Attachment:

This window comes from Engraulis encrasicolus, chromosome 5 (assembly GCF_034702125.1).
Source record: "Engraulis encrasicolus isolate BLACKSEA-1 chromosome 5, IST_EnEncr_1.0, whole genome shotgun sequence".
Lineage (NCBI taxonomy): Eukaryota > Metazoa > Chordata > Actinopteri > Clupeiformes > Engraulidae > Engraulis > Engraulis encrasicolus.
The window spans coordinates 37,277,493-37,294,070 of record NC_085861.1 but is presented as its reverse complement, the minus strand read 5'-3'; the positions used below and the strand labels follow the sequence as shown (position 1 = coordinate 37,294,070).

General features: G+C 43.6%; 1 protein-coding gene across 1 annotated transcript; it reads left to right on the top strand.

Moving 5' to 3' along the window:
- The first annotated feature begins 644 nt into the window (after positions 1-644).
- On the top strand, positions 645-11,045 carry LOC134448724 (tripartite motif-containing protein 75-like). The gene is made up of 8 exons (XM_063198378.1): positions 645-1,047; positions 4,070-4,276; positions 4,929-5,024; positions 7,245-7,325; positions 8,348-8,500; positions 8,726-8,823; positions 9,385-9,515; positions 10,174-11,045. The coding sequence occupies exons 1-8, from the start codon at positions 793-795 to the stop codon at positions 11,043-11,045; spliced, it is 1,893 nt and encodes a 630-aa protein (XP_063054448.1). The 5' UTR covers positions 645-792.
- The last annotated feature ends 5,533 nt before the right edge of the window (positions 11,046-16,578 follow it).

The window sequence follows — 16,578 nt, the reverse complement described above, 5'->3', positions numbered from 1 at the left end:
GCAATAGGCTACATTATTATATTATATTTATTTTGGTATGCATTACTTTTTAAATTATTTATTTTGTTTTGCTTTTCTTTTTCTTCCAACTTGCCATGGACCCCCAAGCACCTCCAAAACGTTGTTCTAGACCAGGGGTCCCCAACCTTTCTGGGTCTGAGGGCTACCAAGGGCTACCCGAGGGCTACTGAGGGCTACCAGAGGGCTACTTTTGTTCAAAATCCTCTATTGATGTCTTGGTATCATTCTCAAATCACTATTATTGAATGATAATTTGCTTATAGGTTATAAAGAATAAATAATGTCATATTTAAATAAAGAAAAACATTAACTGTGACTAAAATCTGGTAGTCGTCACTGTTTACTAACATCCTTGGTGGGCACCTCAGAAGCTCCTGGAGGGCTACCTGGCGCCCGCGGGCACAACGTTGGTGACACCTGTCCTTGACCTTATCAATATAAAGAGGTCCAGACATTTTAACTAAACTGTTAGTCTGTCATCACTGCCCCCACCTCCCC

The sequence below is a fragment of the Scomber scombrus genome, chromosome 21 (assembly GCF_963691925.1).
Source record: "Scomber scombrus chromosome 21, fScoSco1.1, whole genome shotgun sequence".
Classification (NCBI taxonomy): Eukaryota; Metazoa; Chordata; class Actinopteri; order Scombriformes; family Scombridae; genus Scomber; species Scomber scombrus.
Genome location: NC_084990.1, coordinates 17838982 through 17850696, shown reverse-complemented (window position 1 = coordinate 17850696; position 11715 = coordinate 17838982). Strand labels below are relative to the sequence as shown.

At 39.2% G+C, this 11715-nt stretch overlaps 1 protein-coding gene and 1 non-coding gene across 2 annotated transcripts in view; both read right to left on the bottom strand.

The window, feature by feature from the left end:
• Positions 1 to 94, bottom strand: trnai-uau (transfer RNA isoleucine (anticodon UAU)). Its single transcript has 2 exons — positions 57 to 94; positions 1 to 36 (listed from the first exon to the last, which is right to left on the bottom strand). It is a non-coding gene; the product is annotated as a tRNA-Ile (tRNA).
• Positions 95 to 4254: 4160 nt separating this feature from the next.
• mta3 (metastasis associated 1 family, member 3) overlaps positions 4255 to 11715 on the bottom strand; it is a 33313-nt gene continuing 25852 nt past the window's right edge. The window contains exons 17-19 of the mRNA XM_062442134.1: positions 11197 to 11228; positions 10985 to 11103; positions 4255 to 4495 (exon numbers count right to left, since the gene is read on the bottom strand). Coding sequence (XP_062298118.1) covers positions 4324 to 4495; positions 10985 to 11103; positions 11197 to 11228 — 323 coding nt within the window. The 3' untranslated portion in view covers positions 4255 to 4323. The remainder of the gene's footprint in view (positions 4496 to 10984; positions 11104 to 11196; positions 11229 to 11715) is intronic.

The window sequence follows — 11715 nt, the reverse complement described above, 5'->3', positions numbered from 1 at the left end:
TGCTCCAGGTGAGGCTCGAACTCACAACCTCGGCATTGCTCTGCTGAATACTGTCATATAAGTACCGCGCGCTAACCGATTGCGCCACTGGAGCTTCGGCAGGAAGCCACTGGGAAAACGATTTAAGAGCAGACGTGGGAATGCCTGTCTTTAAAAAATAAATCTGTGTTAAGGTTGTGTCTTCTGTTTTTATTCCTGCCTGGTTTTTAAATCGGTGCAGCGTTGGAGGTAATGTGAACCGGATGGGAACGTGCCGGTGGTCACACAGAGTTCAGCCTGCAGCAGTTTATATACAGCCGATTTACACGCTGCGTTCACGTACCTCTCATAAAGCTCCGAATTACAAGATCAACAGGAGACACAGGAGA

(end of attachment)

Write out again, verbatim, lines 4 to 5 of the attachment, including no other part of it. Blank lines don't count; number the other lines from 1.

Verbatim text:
The window spans coordinates 37,277,493-37,294,070 of record NC_085861.1 but is presented as its reverse complement, the minus strand read 5'-3'; the positions used below and the strand labels follow the sequence as shown (position 1 = coordinate 37,294,070).

General features: G+C 43.6%; 1 protein-coding gene across 1 annotated transcript; it reads left to right on the top strand.